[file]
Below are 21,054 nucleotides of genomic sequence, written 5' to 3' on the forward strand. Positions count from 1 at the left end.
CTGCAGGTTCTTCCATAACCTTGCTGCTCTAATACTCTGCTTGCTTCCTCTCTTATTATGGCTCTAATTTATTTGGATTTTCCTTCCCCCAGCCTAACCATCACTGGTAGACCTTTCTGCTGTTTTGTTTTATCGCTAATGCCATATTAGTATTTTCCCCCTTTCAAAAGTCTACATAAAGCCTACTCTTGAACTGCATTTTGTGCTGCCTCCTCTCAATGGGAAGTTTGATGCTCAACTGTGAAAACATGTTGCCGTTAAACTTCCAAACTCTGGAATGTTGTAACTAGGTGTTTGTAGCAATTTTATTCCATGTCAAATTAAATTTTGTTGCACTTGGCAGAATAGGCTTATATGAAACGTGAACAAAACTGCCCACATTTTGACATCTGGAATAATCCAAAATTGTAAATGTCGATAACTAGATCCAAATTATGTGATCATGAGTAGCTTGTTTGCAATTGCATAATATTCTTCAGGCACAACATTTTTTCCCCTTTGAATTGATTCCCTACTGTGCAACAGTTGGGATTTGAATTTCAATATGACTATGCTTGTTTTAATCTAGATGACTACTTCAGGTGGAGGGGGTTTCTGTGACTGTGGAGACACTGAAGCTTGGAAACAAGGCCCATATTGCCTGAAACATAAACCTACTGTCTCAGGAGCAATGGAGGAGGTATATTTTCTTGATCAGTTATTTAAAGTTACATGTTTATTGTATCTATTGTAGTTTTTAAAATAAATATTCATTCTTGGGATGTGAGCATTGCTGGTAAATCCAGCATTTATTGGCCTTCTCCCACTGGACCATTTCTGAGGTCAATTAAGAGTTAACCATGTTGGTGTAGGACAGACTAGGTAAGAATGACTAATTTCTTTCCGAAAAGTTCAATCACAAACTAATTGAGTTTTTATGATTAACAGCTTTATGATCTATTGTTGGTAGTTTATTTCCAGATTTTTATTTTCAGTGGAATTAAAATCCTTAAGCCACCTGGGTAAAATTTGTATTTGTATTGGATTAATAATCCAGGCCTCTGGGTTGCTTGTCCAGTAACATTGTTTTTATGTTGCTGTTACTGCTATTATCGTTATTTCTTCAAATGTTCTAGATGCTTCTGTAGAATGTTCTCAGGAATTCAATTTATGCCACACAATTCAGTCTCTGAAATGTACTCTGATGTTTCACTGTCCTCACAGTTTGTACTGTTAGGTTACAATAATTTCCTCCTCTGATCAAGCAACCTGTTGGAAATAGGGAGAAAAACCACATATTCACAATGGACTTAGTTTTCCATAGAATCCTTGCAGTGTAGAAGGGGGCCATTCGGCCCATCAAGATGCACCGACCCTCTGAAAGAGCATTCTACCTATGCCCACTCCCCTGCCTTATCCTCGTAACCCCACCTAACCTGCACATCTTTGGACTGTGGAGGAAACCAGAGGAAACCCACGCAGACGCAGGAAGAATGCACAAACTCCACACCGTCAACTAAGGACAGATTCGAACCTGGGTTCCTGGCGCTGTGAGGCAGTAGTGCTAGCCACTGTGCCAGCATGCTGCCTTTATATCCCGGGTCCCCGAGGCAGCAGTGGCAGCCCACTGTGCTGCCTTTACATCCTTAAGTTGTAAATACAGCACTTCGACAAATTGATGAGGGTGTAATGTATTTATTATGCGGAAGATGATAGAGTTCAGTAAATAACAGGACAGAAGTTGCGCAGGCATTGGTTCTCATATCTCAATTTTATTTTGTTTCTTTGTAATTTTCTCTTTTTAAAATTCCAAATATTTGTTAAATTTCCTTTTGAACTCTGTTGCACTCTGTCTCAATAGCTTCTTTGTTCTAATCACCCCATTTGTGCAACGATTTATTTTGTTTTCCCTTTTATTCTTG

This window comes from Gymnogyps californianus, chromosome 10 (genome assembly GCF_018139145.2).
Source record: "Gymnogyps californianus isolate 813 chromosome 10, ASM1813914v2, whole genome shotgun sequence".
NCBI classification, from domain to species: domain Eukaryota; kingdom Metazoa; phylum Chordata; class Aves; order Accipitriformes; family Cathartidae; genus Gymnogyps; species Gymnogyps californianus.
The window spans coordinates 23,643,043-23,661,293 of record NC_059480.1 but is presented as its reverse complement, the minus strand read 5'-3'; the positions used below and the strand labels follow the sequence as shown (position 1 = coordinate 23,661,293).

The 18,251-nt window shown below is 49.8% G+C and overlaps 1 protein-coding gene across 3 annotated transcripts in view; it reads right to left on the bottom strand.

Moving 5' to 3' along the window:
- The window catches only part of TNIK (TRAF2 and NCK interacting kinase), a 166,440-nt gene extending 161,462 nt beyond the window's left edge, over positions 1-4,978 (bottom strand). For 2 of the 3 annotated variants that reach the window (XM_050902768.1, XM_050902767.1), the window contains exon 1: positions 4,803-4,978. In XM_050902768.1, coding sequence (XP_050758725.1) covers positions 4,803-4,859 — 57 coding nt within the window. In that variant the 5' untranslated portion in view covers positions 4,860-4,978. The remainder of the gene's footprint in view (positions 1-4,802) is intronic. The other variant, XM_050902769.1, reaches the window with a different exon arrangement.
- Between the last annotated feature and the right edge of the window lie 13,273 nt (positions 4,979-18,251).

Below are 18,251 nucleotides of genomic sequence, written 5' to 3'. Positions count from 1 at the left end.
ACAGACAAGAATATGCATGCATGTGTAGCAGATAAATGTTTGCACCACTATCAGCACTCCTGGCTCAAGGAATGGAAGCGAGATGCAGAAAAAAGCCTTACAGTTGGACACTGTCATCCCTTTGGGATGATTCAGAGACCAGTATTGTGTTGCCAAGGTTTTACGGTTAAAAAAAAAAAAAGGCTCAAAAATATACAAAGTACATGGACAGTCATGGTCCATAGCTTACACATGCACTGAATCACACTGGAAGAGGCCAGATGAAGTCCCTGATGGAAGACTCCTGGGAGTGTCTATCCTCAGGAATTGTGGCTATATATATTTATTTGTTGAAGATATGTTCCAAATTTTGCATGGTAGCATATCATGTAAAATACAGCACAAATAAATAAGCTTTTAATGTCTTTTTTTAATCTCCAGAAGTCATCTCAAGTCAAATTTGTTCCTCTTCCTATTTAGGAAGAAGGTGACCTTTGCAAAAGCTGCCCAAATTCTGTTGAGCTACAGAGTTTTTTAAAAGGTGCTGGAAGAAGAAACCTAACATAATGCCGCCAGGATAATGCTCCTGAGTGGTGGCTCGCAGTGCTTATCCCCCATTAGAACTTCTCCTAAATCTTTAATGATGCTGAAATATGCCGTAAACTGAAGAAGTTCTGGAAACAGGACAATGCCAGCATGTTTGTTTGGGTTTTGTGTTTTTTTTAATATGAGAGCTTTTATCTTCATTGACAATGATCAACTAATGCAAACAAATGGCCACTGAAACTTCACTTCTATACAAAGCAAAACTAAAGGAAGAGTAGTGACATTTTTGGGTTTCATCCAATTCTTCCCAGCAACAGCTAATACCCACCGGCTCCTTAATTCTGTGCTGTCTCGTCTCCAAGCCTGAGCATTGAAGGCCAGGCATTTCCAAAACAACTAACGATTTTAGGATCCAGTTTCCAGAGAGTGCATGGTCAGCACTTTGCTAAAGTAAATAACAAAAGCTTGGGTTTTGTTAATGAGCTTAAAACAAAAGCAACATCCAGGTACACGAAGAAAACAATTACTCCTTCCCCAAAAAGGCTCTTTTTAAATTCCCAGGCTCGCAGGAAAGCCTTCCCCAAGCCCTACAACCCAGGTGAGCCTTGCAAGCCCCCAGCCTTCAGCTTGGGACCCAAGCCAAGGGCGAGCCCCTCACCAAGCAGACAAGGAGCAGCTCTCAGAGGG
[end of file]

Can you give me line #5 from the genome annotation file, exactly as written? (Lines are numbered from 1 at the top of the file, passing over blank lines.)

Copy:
NCBI classification, from domain to species: domain Eukaryota; kingdom Metazoa; phylum Chordata; class Aves; order Accipitriformes; family Cathartidae; genus Gymnogyps; species Gymnogyps californianus.